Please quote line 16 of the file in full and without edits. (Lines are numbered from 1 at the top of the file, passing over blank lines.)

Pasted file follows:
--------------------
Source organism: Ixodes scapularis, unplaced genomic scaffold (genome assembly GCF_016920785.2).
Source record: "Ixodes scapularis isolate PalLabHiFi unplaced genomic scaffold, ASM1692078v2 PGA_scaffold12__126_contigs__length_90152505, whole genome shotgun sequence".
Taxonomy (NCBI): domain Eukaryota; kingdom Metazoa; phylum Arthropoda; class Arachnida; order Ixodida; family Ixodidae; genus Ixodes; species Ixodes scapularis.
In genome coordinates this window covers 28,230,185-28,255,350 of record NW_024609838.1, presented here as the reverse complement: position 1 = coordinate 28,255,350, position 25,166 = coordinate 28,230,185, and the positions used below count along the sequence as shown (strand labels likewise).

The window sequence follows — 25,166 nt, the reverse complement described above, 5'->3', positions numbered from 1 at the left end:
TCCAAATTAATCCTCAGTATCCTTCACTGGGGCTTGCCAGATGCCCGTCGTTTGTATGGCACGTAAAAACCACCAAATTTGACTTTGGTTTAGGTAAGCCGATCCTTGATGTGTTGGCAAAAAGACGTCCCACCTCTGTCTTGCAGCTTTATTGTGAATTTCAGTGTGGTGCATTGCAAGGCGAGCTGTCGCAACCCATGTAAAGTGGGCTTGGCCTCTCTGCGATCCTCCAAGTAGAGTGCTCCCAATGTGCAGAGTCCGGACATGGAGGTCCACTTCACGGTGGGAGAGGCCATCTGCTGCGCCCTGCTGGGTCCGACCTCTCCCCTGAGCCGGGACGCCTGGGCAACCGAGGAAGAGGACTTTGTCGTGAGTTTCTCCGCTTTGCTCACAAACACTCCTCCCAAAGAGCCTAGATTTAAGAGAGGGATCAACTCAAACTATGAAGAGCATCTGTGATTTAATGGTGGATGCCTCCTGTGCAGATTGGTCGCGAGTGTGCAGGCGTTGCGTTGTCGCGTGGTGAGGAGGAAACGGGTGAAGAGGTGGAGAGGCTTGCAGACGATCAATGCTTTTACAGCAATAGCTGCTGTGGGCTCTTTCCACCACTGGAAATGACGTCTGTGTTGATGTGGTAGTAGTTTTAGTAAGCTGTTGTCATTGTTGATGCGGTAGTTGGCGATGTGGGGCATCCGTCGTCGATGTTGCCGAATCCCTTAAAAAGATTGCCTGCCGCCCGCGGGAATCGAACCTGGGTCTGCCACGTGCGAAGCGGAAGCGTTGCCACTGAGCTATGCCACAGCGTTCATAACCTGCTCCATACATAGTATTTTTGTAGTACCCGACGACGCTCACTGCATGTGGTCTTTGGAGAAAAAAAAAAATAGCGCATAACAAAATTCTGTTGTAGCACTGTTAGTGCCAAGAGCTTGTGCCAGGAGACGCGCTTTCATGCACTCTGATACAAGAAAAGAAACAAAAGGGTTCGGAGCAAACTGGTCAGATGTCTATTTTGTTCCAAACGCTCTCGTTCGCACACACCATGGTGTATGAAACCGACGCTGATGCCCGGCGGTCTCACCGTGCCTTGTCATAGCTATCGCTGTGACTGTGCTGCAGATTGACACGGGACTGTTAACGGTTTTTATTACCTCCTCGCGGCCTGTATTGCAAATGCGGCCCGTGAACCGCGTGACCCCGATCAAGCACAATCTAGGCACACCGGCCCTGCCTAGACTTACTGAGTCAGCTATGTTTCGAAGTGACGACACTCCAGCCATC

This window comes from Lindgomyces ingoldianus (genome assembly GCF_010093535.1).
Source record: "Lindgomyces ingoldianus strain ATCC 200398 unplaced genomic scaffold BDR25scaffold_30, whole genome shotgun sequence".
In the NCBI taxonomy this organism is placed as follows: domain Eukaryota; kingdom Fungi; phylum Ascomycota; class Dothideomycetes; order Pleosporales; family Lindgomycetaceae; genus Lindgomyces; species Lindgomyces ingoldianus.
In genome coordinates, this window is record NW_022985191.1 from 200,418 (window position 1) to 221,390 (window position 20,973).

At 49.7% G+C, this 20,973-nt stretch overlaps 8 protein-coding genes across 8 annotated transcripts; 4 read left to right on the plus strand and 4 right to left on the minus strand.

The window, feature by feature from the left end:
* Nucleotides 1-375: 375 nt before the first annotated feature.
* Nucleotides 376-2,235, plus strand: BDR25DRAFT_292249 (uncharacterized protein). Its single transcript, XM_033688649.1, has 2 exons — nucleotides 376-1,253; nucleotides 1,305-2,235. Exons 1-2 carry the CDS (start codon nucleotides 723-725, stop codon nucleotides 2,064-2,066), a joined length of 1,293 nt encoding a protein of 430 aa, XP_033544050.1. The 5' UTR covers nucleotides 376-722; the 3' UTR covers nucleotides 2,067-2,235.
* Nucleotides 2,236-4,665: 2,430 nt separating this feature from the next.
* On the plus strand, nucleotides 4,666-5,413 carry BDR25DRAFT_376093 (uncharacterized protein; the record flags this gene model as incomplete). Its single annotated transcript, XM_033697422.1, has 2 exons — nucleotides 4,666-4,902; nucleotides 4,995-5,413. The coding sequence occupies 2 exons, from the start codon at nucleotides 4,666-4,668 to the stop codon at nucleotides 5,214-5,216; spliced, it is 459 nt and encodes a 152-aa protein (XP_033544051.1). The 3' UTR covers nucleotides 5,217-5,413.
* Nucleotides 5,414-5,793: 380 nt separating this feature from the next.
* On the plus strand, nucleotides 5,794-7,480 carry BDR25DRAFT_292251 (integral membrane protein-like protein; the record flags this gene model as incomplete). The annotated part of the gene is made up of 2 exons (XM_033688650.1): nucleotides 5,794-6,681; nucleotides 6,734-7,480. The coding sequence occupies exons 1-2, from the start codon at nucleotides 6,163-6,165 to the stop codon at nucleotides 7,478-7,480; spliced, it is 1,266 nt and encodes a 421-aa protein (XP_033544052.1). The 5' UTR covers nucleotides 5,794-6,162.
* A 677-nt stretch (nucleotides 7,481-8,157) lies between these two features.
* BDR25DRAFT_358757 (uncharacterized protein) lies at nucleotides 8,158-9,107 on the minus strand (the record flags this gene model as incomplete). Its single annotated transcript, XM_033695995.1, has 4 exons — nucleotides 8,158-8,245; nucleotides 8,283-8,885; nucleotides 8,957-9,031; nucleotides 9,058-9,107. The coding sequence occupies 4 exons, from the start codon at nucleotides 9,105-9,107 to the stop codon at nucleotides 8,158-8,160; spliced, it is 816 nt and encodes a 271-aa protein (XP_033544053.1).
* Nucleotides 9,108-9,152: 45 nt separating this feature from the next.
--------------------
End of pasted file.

* On the plus strand, nucleotides 4,666-5,413 carry BDR25DRAFT_376093 (uncharacterized protein; the record flags this gene model as incomplete). Its single annotated transcript, XM_033697422.1, has 2 exons — nucleotides 4,666-4,902; nucleotides 4,995-5,413. The coding sequence occupies 2 exons, from the start codon at nucleotides 4,666-4,668 to the stop codon at nucleotides 5,214-5,216; spliced, it is 459 nt and encodes a 152-aa protein (XP_033544051.1). The 3' UTR covers nucleotides 5,217-5,413.